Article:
If you’re more like, “Budget? What budget?”, then we need to talk…
Whether you’re shopping for birthday gifts, Christmas presents, your weekly grocery shopping, a new outfit or a house, you need to have a framework to work within.
The bigger the price tag, the more important it is to stay within that budget.
It’s also really important to stick to your budget if you’re saving to buy a home.
Now, don’t get put off by the word “budget”. It doesn’t have to be super restrictive and deny you all the good things in life. Those kind of budgets just don’t work and usually end with a massive blow out at the end.
You can call your weekly or monthly budget your spending plan – because that’s exactly what it is. It’s a breakdown of what you’re going to be spending your money on. And it’s a really good tool to use when you’re saving – or planning on getting a loan in the near future.
To create a spending plan, take a look at your spending pattern for the past three months, or start tracking your spending today and take a look at it in a month. Create some categories like food, entertainment, health, clothes, bills, rent, “play money”*, savings etc and identify how much you’re spending in each category. See if there’s anywhere you can make some adjustments so you can filter more money into your savings. Then stick to that spending plan for a month, make some adjustments if needed, then stick to it for 3 months.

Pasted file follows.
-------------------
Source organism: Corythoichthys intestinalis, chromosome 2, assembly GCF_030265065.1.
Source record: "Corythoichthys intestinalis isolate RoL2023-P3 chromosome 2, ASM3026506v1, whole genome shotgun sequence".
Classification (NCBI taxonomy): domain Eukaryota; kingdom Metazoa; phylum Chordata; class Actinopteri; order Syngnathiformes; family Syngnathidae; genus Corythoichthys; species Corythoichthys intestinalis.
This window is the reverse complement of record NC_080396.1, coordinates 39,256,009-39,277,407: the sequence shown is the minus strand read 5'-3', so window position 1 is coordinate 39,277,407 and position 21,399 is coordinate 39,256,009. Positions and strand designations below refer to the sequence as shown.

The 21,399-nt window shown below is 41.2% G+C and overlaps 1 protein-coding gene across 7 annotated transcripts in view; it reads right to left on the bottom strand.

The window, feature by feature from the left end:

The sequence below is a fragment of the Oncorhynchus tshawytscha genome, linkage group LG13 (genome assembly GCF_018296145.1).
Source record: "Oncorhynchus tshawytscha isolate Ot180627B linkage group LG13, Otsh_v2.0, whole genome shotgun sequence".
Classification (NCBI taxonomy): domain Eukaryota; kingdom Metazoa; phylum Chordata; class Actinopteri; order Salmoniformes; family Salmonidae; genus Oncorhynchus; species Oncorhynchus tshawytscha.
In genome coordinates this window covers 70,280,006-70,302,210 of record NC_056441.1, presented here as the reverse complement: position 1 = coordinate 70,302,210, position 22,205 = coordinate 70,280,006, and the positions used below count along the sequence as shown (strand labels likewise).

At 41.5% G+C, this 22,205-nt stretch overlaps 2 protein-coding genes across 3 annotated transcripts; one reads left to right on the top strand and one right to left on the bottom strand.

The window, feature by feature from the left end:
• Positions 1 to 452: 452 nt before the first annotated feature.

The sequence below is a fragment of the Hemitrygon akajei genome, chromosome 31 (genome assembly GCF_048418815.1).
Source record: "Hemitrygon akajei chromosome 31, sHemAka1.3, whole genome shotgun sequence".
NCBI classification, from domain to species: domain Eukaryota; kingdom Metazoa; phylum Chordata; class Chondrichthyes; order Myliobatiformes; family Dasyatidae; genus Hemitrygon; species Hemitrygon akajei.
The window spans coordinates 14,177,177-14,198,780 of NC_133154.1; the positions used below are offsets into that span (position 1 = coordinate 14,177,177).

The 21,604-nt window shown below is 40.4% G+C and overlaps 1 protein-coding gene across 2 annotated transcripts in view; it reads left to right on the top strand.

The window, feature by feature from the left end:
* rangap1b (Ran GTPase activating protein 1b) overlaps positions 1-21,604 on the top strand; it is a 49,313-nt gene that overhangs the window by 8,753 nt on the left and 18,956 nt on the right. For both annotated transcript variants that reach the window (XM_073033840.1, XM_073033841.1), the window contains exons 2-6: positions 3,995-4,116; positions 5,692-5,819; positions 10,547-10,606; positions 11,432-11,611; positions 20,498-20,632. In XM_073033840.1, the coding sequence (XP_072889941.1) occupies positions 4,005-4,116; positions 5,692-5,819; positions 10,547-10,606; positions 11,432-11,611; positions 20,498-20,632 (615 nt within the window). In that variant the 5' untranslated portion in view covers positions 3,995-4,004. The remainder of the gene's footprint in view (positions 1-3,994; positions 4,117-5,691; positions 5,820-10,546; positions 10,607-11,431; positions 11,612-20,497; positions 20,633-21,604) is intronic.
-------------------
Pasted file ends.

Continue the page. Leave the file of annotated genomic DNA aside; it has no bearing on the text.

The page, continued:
The best part about having a spending plan is that it makes you more aware of what you’re spending. It’s moving you from mindless spending to mindful spending – and that’s always a good thing.
When we’re talking about a budget for buying something – whether it’s a house or an outfit, start with doing some research. Find out what you can expect to pay and if there are any ways you can make some savings.
With a house, you might save a considerable amount of money by just moving your search one suburb out from your ideal location. Or you may be able to get an extra bedroom in that next suburb. Compare recent sales so that you have a good idea of what the market is doing and so that you can base your negotiation on something concrete rather than a number pulled from thin air.
My advice: make budgets your friends. They can be very helpful when you make them work for you.
* It’s always good to have “play money” – a certain allocation each month to spend on whatever you want without justification. If you don’t spend it one month, save it for the next month. It’s a great way to feel like we have a little flexibility in the spending plan and that we’re not denying ourselves too much.